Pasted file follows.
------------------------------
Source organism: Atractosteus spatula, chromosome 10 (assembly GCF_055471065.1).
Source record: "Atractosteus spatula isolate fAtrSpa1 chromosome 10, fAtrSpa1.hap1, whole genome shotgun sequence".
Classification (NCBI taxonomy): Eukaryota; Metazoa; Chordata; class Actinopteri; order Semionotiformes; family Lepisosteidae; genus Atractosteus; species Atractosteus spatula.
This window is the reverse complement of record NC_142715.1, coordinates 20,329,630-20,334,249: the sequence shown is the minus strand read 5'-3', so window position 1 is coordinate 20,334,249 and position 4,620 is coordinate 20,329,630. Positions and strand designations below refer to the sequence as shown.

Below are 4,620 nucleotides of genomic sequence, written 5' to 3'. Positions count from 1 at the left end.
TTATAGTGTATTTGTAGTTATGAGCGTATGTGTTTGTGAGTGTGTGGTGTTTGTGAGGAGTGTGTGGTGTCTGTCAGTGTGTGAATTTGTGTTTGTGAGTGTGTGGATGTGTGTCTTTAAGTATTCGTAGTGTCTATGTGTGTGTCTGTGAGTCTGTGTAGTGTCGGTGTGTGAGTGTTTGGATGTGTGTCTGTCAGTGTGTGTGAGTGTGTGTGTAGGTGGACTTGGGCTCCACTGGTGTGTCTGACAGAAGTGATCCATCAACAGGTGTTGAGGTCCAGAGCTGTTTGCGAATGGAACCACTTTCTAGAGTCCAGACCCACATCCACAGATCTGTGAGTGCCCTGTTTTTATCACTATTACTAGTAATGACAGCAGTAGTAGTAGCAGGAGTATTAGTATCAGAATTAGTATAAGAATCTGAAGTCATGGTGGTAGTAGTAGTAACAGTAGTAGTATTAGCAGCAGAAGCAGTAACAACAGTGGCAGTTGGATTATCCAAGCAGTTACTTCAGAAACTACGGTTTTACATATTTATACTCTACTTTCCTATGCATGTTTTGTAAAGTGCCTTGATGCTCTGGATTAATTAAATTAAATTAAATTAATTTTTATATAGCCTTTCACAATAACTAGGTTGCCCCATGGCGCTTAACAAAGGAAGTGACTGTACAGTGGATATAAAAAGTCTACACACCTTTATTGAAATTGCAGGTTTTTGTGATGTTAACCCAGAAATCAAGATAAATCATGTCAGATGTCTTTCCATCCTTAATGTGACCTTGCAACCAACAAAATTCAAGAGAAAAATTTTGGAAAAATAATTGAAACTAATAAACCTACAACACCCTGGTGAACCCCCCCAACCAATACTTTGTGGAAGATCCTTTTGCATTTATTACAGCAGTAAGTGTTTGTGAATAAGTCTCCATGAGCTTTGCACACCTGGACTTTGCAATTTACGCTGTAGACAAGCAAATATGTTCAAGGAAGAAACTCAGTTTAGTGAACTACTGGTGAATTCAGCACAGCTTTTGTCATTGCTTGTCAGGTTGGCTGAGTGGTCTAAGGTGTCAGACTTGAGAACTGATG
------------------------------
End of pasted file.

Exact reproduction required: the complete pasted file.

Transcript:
Source organism: Atractosteus spatula, chromosome 10 (assembly GCF_055471065.1).
Source record: "Atractosteus spatula isolate fAtrSpa1 chromosome 10, fAtrSpa1.hap1, whole genome shotgun sequence".
Classification (NCBI taxonomy): Eukaryota; Metazoa; Chordata; class Actinopteri; order Semionotiformes; family Lepisosteidae; genus Atractosteus; species Atractosteus spatula.
This window is the reverse complement of record NC_142715.1, coordinates 20,329,630-20,334,249: the sequence shown is the minus strand read 5'-3', so window position 1 is coordinate 20,334,249 and position 4,620 is coordinate 20,329,630. Positions and strand designations below refer to the sequence as shown.

Below are 4,620 nucleotides of genomic sequence, written 5' to 3'. Positions count from 1 at the left end.
TTATAGTGTATTTGTAGTTATGAGCGTATGTGTTTGTGAGTGTGTGGTGTTTGTGAGGAGTGTGTGGTGTCTGTCAGTGTGTGAATTTGTGTTTGTGAGTGTGTGGATGTGTGTCTTTAAGTATTCGTAGTGTCTATGTGTGTGTCTGTGAGTCTGTGTAGTGTCGGTGTGTGAGTGTTTGGATGTGTGTCTGTCAGTGTGTGTGAGTGTGTGTGTAGGTGGACTTGGGCTCCACTGGTGTGTCTGACAGAAGTGATCCATCAACAGGTGTTGAGGTCCAGAGCTGTTTGCGAATGGAACCACTTTCTAGAGTCCAGACCCACATCCACAGATCTGTGAGTGCCCTGTTTTTATCACTATTACTAGTAATGACAGCAGTAGTAGTAGCAGGAGTATTAGTATCAGAATTAGTATAAGAATCTGAAGTCATGGTGGTAGTAGTAGTAACAGTAGTAGTATTAGCAGCAGAAGCAGTAACAACAGTGGCAGTTGGATTATCCAAGCAGTTACTTCAGAAACTACGGTTTTACATATTTATACTCTACTTTCCTATGCATGTTTTGTAAAGTGCCTTGATGCTCTGGATTAATTAAATTAAATTAAATTAATTTTTATATAGCCTTTCACAATAACTAGGTTGCCCCATGGCGCTTAACAAAGGAAGTGACTGTACAGTGGATATAAAAAGTCTACACACCTTTATTGAAATTGCAGGTTTTTGTGATGTTAACCCAGAAATCAAGATAAATCATGTCAGATGTCTTTCCATCCTTAATGTGACCTTGCAACCAACAAAATTCAAGAGAAAAATTTTGGAAAAATAATTGAAACTAATAAACCTACAACACCCTGGTGAACCCCCCCAACCAATACTTTGTGGAAGATCCTTTTGCATTTATTACAGCAGTAAGTGTTTGTGAATAAGTCTCCATGAGCTTTGCACACCTGGACTTTGCAATTTACGCTGTAGACAAGCAAATATGTTCAAGGAAGAAACTCAGTTTAGTGAACTACTGGTGAATTCAGCACAGCTTTTGTCATTGCTTGTCAGGTTGGCTGAGTGGTCTAAGGTGTCAGACTTGAGAACTGATG